Women in Science: Rima Lucardi

The Women in Science series features women scientists from across the Southern Research Station (SRS)–their education, career paths, challenges, achievements, and inspirations. Meet SRS scientist Rima Lucardi, a research ecologist with the Insects, Diseases, and Invasive Plants unit in Athens, Georgia. Her research program studies non-native plant species invasions and their associated impacts on the ecosystems of the…  More 

Eucalyptus or Loblolly: Which Uses More Water?

When asked which tree uses more water, the native, industry favorite loblolly pine or the ultra-fast growing immigrant from Australia, Eucalyptus, U.S. Forest Service biological scientist Chris Maier had a quick answer: both. “Growing wood requires water,” says Maier. Loblolly and slash pines currently serve as the main sources of wood fiber in the South,…  More 

SRS Researcher Receives Grant to Study White-Nose Syndrome

White-nose syndrome (WNS) has killed more than six million bats over the past decade. WNS is caused by the fungus Pseudogymnoascus destructans (Pd). Studies show that bats eat enough insect pests to save the U.S. corn industry more than $1 billion a year in crop damage and pesticide costs, and more than $3 billion per…  More 

Reforesting a Stumpscape

By 1930, the golden age of lumbering was over. “In about 25 years, millions of acres of old-growth forests had been harvested,” says U.S. Forest Service emeritus scientist James Barnett. “Land once covered with majestic stands of longleaf pines had become vast ‘stumpscapes.’” Cutover forests were bare, with little prospect of regeneration. Forests had been…  More 

State Line Meeting with Alabama, Louisiana, and Mississippi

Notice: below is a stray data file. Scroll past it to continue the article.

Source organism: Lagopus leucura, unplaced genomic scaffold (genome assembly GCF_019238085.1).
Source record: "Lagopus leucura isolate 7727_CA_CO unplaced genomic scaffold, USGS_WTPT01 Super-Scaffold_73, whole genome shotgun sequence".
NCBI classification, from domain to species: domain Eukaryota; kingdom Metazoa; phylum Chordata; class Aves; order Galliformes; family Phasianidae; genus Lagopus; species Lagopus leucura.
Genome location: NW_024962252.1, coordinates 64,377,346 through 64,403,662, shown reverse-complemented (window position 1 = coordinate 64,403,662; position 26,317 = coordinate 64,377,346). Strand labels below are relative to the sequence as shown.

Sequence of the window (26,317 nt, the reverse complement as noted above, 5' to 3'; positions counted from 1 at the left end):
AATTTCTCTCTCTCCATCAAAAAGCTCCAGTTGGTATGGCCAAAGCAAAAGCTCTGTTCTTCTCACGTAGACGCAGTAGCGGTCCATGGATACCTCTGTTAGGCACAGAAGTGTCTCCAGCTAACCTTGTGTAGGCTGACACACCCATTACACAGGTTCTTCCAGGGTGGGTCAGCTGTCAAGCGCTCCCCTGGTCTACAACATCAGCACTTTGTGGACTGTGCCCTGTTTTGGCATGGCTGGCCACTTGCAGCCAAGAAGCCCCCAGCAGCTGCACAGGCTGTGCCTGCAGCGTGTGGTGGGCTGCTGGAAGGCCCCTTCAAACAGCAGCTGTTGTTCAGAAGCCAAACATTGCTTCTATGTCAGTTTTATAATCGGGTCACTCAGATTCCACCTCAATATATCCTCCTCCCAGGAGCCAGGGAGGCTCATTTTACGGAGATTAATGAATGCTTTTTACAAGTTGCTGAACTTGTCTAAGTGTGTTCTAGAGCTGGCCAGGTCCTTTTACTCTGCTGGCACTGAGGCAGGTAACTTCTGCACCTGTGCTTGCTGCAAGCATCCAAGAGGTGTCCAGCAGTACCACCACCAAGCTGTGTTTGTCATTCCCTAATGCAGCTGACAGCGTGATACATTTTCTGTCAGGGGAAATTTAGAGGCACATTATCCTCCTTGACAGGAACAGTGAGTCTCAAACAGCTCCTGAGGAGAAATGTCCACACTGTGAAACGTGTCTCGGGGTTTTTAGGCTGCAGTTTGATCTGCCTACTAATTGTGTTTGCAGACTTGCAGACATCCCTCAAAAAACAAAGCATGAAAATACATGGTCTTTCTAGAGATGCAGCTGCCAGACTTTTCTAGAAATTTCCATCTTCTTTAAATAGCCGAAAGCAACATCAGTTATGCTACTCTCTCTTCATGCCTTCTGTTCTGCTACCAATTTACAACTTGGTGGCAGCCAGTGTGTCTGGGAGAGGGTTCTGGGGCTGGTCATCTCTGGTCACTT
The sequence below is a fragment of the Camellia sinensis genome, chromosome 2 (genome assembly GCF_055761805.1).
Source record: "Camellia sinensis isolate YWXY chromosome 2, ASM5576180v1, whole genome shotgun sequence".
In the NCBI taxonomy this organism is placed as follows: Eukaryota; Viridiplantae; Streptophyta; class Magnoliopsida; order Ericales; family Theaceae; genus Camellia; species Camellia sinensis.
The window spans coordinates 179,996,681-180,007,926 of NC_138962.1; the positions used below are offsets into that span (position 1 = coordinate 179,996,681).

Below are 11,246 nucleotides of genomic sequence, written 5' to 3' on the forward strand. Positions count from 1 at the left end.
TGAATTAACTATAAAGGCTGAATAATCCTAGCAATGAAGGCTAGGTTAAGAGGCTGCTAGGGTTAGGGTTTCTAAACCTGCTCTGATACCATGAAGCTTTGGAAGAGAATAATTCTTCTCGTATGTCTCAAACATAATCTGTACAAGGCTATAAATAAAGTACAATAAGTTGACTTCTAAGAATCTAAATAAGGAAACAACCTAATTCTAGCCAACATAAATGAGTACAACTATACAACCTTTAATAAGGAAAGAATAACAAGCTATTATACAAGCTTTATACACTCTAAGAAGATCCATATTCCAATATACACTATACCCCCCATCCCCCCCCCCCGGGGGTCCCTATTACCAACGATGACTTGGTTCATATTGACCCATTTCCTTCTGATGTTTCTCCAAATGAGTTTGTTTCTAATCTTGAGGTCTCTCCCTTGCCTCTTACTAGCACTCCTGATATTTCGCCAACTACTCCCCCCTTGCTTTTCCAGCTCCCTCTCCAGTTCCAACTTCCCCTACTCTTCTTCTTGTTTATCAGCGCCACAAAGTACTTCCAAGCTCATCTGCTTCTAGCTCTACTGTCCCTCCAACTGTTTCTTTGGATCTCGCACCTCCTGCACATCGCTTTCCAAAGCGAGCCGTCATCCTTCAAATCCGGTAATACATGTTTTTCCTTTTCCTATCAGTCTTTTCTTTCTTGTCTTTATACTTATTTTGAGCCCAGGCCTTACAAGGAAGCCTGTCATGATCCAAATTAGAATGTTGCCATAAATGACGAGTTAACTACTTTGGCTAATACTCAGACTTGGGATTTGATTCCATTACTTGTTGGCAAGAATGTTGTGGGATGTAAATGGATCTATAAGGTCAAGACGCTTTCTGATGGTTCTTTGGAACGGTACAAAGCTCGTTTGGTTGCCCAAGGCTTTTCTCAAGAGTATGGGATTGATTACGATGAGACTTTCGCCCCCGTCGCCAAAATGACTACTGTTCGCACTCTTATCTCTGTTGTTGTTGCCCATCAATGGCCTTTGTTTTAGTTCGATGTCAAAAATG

On August 17 and 18, state foresters from Alabama, Louisiana, and Mississippi, along with their staffs and personnel from the U.S. Forest Service Southern Research Station (SRS), gathered in Biloxi, MS. This was the third State Line Meeting for state foresters Wade Dubea of Louisiana and Charlie Morgan of Mississippi, and the first for Alabama State…  More 

Forestry’s Early Entrepreneurs

Before the Crossett Experimental Forest existed, two engineers-turned-lumbermen began rehabilitating the cutover ‘pineywoods.’ “In 1925, Leslie Pomeroy and Eugene Connor bought the Ozark Badger Lumber Company,” says U.S. Forest Service scientist Don Bragg. “The company was small and nearly defunct, and Pomeroy and Connor turned it into a profitable, long-term example of uneven-aged silviculture.” Bragg…  More 

Monitoring Frog & Toad Populations?

Over the past few decades, scientists have become increasingly concerned about amphibians. “Populations of many frog and toad species have declined,” says U.S. Forest Service research ecologist Katie Greenberg. “The global decline highlights the need to monitor frogs and toads where they live.” Greenberg has been doing just that for 24 years. Since 1994, Greenberg…  More 

Pondberry Seeks Sunlight

Pondberry is rare and endangered, but don’t underestimate the species. “Pondberry tolerates flooded soil,” says U.S. Forest Service research forester Brian Roy Lockhart. “It also tolerates living in heavy shade. It has a plasticity to light that gives managers a lot of options for improving its growth and vigor.” Pondberry occurs in several southeastern states,…  More 

Fish Production in Southern Appalachians

Packing on the pounds – or ounces – indicates that fish have what they need to survive and grow. “Fish production is a great way to estimate ecosystem productivity,” says U.S. Forest Service researcher Andy Dolloff. Production refers to how quickly fish gain weight and grow in size. “Production is a function of how many…  More 

Plant Invasion Patterns at Global and Regional Scales

From the moment of colonization, humans have carried non-native plants around the world with them. “The introductions are changing the world’s biogeography,” says U.S. Forest Service research ecologist Qinfeng Guo. “Understanding the mechanisms behind invasion patterns is critically important.” Invasion patterns vary depending on the scale. At finer scales, invasions are often related to competition.…  More